Pilatus and Morvan Grooved on Excitement of Tour


“One of the weird psychological things about doing what we did is that after you perform 100 concerts, slowly but surely you begin to believe you really are the singer,” Robert Pilatus said. “It screws you up. You’re out on stage and you catch yourself thinking that it really is your own voice.”

Milli Vanilli’s first European tour started Sept. 5, 1989, and lasted 10 weeks. After winning three American Music Awards in January, 1990, and a Grammy in February, Pilatus and Fabrice Morvan took off on a promotional tour of New Zealand, Australia and Japan.

In March, they performed at the Soul Train Awards, the Arista Aids benefit and received a Juno Award in Toronto for international album of the year. Between April and August, Pilatus and Morvan lip-synced their way through more than 100 concert performances across the United States.


“We sang along every night at every concert but the audience was not allowed to hear our voices,” Morvan said. “We can sing, and after a while you forget that it’s not your voice. But we were afraid to tell anybody. When people find out you’re not really singing, your credibility is shot. You’re just a joke.”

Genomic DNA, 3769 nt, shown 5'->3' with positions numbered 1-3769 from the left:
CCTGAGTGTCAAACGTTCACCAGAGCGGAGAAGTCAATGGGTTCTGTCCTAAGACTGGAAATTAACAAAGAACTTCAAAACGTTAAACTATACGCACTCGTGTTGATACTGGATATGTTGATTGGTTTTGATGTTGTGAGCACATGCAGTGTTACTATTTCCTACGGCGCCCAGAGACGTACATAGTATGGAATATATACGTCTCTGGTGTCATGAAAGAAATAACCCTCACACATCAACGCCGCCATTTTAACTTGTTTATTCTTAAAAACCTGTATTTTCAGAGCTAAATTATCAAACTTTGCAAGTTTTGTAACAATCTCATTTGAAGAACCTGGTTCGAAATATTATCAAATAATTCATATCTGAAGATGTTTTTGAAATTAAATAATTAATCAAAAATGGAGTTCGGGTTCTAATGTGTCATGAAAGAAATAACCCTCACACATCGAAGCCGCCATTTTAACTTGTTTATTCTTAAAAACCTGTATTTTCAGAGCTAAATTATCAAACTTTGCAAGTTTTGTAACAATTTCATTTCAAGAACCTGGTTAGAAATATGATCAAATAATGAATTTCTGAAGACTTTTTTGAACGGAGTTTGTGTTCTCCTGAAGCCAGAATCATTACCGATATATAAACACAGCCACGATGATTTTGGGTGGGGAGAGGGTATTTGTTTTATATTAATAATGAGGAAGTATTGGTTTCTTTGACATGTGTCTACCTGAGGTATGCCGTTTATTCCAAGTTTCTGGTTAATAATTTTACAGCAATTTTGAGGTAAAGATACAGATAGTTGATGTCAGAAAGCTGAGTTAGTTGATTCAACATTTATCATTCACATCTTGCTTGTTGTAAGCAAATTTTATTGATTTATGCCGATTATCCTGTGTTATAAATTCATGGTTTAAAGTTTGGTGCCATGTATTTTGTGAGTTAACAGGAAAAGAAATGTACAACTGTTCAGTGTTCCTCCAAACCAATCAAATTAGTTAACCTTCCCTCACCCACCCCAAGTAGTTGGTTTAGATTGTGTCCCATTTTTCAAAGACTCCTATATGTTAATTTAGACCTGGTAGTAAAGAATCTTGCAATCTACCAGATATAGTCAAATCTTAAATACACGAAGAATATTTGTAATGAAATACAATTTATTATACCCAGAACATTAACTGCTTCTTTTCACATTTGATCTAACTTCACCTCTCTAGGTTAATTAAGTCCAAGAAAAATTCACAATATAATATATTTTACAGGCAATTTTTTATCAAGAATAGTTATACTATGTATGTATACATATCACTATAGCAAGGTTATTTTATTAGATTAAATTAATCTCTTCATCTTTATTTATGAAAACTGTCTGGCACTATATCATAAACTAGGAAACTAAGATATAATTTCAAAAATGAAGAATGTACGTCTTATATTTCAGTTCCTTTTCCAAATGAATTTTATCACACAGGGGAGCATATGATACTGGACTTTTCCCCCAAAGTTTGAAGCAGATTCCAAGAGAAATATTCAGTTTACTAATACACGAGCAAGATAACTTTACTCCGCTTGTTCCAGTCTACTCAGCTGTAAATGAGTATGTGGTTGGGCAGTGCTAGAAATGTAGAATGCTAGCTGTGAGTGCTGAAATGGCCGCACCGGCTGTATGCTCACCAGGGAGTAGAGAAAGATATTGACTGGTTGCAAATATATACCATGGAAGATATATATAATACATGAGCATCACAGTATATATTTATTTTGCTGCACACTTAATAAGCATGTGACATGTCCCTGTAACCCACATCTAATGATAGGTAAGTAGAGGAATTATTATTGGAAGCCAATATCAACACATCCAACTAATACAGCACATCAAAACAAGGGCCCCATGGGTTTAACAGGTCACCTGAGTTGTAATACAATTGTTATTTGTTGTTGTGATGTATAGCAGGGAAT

Still, the duo wanted to tour. They thrived on the excitement of “live” performance, Pilatus said, and the admiration of fans. The lip-sync ploy may have caused the duo to experience psychological difficulties, but Pilatus and Morvan make no bones about indulging in the jobs’ perks.

“We loved being on stage,” Morvan said. “We loved being in front of an audience.”

“All our lives, we dreamed about Hollywood, about Sunset Boulevard and the beach,” Pilatus said. “When we became stars, it’s not like we cried every night or something. We have to be honest. We were pressurized with fear, but we were still players. We had lots of good times with the girls and the money and the champagne and all.”